• If I want to save money, I need to get feedback from my financial advisor or my bank statement.



  • If I want to lose weight, I need to get feedback from my doctor or my scale.



  • If I want to learn a new language, I need to get feedback from my tutor or my language app.



Feedback is essential for any type of goal, but especially for be-good goals that involve proving, maintaining, or protecting our ability or worth. It makes us more aware, realistic, and objective. It makes us more likely to notice problems and opportunities. It makes us more motivated and confident in our abilities.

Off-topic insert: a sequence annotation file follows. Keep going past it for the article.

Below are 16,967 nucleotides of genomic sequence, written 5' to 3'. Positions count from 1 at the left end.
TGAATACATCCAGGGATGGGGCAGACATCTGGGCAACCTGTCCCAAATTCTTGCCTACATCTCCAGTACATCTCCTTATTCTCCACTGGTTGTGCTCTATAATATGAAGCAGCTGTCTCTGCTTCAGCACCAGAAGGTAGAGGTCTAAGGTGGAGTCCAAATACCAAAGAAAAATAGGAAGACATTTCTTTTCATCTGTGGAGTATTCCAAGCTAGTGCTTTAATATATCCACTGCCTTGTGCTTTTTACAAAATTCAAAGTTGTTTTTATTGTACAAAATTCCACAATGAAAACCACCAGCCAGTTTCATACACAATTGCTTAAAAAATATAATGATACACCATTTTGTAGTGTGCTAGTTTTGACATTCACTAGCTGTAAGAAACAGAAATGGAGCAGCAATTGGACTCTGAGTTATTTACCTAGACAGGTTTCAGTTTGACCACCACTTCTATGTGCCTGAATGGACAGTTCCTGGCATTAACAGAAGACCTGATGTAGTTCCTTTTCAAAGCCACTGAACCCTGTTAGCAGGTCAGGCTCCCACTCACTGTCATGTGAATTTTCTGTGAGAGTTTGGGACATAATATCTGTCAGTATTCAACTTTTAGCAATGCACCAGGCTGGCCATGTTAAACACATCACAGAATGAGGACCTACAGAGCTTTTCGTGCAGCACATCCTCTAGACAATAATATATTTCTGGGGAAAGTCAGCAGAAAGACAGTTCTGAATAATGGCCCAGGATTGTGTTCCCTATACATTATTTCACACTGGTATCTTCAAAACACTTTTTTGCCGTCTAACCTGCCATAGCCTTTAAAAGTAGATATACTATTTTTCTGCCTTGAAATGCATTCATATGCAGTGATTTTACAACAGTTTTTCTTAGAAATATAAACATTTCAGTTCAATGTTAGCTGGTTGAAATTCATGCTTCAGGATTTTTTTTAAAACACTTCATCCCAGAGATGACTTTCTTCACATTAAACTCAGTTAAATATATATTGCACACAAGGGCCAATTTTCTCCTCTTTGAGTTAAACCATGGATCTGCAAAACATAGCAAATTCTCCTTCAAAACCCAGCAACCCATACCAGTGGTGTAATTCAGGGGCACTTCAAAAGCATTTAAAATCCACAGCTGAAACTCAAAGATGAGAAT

However, feedback is not something that we always welcome or use effectively. We sometimes ignore or avoid feedback that could help us improve. We sometimes misinterpret or distort feedback that could hurt our ego. We sometimes give or receive feedback that is vague, inaccurate, or unhelpful. Halvorson suggests some ways to use feedback effectively:


  • Seek feedback: Asking for feedback from others or ourselves can make us more proactive and open to improvement.



  • Accept feedback: Listening to feedback from others or ourselves without judgment or defensiveness can make us more receptive and humble.



  • Use feedback: Acting on feedback from others or ourselves by making changes or improvements can make us more responsive and adaptable.



  • Give feedback: Providing feedback to others or ourselves that is specific, constructive, and timely can make us more helpful and supportive.